The Los Angeles Unified School board announced it had agreed unanimously to select Alberto Carvalho as the next Superintendent of Schools of the Los Angeles Unified School District.
Carvalho’s record in Miami-Dade was the subject of a feature by Ron Matus in the Winter 2020 issue of Education Next, “Miami’s Choice Tsunami.”
“Instead of resisting the inevitable forces of choice and customization that are re-shaping public education, Carvalho and Miami-Dade chose to harness them,” Matus wrote. “Carvalho’s popularity stems from his district’s ability to direct its own vision for change, and to document sustained progress.”
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An incredible personal story is part of Carvalho’s appeal. He grew up in Portugal, the son of a custodian and seamstress. Six kids in a one-room apartment with no running water and no electricity. Carvalho, 54, was the first in his family to graduate from high school, and he left for America as an “unaccompanied minor” who spoke no English. He washed dishes. Worked construction. Lived in a U-haul that reeked of paint. As a waiter, he met former U.S. Rep. E. Clay Shaw, who encouraged him to go to college. He did, earning a bachelor’s degree in biology in 1990. Today, he speaks Portuguese, English, Spanish and French—and is one of America’s most decorated superintendents.
In October 2020, Michael Q. McShane documented for Education Next how Carvalho had delivered results without bloated budgets. “Miami-Dade County Public Schools Bucks the ‘Staffing Surge’ Trend,” was the headline on that article. “The Miami-Dade County Public Schools spends less per student than the only three larger districts in the country and still manages to deliver top-tier student achievement results,” McShane wrote.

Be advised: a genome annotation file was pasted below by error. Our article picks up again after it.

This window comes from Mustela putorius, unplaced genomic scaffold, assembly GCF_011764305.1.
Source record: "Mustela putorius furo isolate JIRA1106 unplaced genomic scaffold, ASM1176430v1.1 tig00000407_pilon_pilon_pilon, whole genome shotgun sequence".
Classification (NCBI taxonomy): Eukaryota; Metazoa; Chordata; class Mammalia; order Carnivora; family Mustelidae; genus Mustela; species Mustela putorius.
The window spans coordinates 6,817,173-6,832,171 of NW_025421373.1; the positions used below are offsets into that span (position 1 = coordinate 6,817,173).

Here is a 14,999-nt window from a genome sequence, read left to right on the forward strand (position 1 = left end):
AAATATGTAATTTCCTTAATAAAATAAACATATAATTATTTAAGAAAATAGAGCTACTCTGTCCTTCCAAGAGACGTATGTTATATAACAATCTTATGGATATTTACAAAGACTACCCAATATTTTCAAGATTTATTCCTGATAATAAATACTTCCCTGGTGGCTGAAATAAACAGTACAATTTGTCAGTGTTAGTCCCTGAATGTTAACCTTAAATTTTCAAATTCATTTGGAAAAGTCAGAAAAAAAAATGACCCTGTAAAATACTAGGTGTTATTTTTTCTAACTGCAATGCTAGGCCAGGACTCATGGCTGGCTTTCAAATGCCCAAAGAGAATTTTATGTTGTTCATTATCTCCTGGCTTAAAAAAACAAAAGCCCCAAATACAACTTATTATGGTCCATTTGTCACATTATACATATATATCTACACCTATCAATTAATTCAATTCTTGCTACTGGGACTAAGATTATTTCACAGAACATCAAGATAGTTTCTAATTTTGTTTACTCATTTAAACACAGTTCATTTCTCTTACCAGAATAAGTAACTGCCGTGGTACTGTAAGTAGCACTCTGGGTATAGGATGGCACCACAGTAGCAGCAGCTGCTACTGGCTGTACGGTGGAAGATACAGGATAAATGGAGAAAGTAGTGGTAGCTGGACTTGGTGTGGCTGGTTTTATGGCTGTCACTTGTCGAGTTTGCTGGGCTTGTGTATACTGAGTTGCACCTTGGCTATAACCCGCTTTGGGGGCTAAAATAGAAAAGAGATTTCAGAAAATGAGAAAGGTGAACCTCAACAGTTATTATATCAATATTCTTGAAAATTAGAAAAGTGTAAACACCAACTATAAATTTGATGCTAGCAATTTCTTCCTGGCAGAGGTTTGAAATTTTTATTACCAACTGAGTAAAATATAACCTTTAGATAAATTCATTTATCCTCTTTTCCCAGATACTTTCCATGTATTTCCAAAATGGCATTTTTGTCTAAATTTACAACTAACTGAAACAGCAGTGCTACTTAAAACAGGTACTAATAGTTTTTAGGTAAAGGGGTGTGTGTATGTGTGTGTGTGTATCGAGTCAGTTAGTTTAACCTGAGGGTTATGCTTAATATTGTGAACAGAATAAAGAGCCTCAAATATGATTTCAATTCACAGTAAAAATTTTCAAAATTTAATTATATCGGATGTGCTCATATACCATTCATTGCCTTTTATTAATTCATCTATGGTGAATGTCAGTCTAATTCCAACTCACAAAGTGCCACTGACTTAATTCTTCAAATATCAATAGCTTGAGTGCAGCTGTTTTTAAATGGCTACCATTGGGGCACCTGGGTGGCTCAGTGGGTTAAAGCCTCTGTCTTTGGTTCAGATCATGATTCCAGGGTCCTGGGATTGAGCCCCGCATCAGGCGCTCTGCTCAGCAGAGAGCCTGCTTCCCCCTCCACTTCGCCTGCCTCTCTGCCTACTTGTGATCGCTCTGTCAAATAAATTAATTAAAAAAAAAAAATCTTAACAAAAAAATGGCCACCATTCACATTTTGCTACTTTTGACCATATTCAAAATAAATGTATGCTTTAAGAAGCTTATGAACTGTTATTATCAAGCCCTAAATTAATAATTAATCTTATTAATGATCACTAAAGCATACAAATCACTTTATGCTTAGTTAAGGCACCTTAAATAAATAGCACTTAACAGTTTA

In September 2021, Carvalho appeared on the Education Exchange podcast with Education Next senior editor Paul E. Peterson. The headline for that episode was “In Miami-Dade, 75 Percent of Students Are Enrolled in Choice Options.”
And in the Spring 2020 issue of Education Next, Susan Bush-Mecenas and Julie A. Marsh took a look at the context in Los Angeles, under the headline “Building on Shaky Ground.”
“Education reform in the City of Angels demonstrates the complexity and challenge of enacting and sustaining reform in a highly divided, politically charged urban context. Since the introduction of charter schools in the early 1990s, a few major reforms have taken hold. Others have made their splash and then dissipated like puddles in the desert,” Bush-Mecenas and Marsh wrote. “The sheer size of the city’s sprawling school district, often described as a “behemoth,” can make it intractable. Greater Los Angeles is home to 13 million people, and the Los Angeles Unified School District rambles across 720 square miles, including 26 cities, with management divided into seven board districts and six regional offices. As the second-largest school district in the country, L.A. Unified in 2019–20 enrolled nearly 420,000 students, with an additional 138,000 students in the region attending charter schools (the highest charter-school enrollment of any school district in the country).”